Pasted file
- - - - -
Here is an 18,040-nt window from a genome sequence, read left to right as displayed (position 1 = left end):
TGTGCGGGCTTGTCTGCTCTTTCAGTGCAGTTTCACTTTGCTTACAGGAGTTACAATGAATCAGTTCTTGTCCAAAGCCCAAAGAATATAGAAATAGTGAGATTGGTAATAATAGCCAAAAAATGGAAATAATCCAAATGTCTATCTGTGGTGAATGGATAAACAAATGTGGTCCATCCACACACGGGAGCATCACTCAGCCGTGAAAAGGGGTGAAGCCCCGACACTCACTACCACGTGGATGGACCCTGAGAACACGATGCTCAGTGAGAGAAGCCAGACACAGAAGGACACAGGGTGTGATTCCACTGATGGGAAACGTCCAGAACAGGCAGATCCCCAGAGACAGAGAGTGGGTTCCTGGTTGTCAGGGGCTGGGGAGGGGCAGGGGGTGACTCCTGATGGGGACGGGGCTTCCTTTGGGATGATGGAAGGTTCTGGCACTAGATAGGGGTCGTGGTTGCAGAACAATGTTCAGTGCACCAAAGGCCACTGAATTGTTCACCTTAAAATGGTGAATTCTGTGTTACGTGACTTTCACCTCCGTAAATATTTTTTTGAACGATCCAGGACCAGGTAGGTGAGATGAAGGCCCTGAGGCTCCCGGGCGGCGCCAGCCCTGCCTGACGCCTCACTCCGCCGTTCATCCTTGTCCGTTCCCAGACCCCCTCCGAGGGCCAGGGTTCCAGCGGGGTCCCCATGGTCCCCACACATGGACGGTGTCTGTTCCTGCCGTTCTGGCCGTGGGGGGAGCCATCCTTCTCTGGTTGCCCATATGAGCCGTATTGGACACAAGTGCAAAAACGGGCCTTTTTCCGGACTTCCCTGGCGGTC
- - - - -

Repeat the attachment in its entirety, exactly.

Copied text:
Here is an 18,040-nt window from a genome sequence, read left to right as displayed (position 1 = left end):
TGTGCGGGCTTGTCTGCTCTTTCAGTGCAGTTTCACTTTGCTTACAGGAGTTACAATGAATCAGTTCTTGTCCAAAGCCCAAAGAATATAGAAATAGTGAGATTGGTAATAATAGCCAAAAAATGGAAATAATCCAAATGTCTATCTGTGGTGAATGGATAAACAAATGTGGTCCATCCACACACGGGAGCATCACTCAGCCGTGAAAAGGGGTGAAGCCCCGACACTCACTACCACGTGGATGGACCCTGAGAACACGATGCTCAGTGAGAGAAGCCAGACACAGAAGGACACAGGGTGTGATTCCACTGATGGGAAACGTCCAGAACAGGCAGATCCCCAGAGACAGAGAGTGGGTTCCTGGTTGTCAGGGGCTGGGGAGGGGCAGGGGGTGACTCCTGATGGGGACGGGGCTTCCTTTGGGATGATGGAAGGTTCTGGCACTAGATAGGGGTCGTGGTTGCAGAACAATGTTCAGTGCACCAAAGGCCACTGAATTGTTCACCTTAAAATGGTGAATTCTGTGTTACGTGACTTTCACCTCCGTAAATATTTTTTTGAACGATCCAGGACCAGGTAGGTGAGATGAAGGCCCTGAGGCTCCCGGGCGGCGCCAGCCCTGCCTGACGCCTCACTCCGCCGTTCATCCTTGTCCGTTCCCAGACCCCCTCCGAGGGCCAGGGTTCCAGCGGGGTCCCCATGGTCCCCACACATGGACGGTGTCTGTTCCTGCCGTTCTGGCCGTGGGGGGAGCCATCCTTCTCTGGTTGCCCATATGAGCCGTATTGGACACAAGTGCAAAAACGGGCCTTTTTCCGGACTTCCCTGGCGGTC